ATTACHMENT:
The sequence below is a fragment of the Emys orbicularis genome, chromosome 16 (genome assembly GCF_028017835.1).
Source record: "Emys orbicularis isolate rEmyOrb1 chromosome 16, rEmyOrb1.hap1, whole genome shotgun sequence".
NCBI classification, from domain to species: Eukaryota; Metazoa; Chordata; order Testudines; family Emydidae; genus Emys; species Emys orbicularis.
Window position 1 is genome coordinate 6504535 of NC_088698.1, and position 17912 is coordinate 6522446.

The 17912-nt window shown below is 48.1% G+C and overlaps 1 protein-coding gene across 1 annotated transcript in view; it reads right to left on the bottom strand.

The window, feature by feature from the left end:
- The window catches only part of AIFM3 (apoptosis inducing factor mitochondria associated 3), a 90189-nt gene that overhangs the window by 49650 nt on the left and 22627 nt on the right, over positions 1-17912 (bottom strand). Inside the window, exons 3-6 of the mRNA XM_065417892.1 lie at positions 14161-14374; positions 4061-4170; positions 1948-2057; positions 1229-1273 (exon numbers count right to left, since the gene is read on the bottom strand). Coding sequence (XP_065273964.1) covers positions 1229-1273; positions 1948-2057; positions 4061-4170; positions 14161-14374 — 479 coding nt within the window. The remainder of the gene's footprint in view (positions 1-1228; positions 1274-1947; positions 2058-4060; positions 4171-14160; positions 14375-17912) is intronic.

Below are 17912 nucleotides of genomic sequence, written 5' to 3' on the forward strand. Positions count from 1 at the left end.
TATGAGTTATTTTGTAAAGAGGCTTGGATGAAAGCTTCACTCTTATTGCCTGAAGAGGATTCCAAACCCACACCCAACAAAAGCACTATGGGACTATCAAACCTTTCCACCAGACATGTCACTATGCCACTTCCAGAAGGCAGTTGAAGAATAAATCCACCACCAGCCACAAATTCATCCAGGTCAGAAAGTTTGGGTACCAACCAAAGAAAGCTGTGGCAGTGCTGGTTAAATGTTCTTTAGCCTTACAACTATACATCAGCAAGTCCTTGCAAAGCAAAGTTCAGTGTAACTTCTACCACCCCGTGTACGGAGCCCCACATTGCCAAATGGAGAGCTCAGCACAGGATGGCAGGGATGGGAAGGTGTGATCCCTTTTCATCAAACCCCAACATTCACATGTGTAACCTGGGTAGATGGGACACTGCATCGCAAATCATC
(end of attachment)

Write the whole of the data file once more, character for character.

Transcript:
The sequence below is a fragment of the Emys orbicularis genome, chromosome 16 (genome assembly GCF_028017835.1).
Source record: "Emys orbicularis isolate rEmyOrb1 chromosome 16, rEmyOrb1.hap1, whole genome shotgun sequence".
NCBI classification, from domain to species: Eukaryota; Metazoa; Chordata; order Testudines; family Emydidae; genus Emys; species Emys orbicularis.
Window position 1 is genome coordinate 6504535 of NC_088698.1, and position 17912 is coordinate 6522446.

The 17912-nt window shown below is 48.1% G+C and overlaps 1 protein-coding gene across 1 annotated transcript in view; it reads right to left on the bottom strand.

The window, feature by feature from the left end:
- The window catches only part of AIFM3 (apoptosis inducing factor mitochondria associated 3), a 90189-nt gene that overhangs the window by 49650 nt on the left and 22627 nt on the right, over positions 1-17912 (bottom strand). Inside the window, exons 3-6 of the mRNA XM_065417892.1 lie at positions 14161-14374; positions 4061-4170; positions 1948-2057; positions 1229-1273 (exon numbers count right to left, since the gene is read on the bottom strand). Coding sequence (XP_065273964.1) covers positions 1229-1273; positions 1948-2057; positions 4061-4170; positions 14161-14374 — 479 coding nt within the window. The remainder of the gene's footprint in view (positions 1-1228; positions 1274-1947; positions 2058-4060; positions 4171-14160; positions 14375-17912) is intronic.

Below are 17912 nucleotides of genomic sequence, written 5' to 3' on the forward strand. Positions count from 1 at the left end.
TATGAGTTATTTTGTAAAGAGGCTTGGATGAAAGCTTCACTCTTATTGCCTGAAGAGGATTCCAAACCCACACCCAACAAAAGCACTATGGGACTATCAAACCTTTCCACCAGACATGTCACTATGCCACTTCCAGAAGGCAGTTGAAGAATAAATCCACCACCAGCCACAAATTCATCCAGGTCAGAAAGTTTGGGTACCAACCAAAGAAAGCTGTGGCAGTGCTGGTTAAATGTTCTTTAGCCTTACAACTATACATCAGCAAGTCCTTGCAAAGCAAAGTTCAGTGTAACTTCTACCACCCCGTGTACGGAGCCCCACATTGCCAAATGGAGAGCTCAGCACAGGATGGCAGGGATGGGAAGGTGTGATCCCTTTTCATCAAACCCCAACATTCACATGTGTAACCTGGGTAGATGGGACACTGCATCGCAAATCATC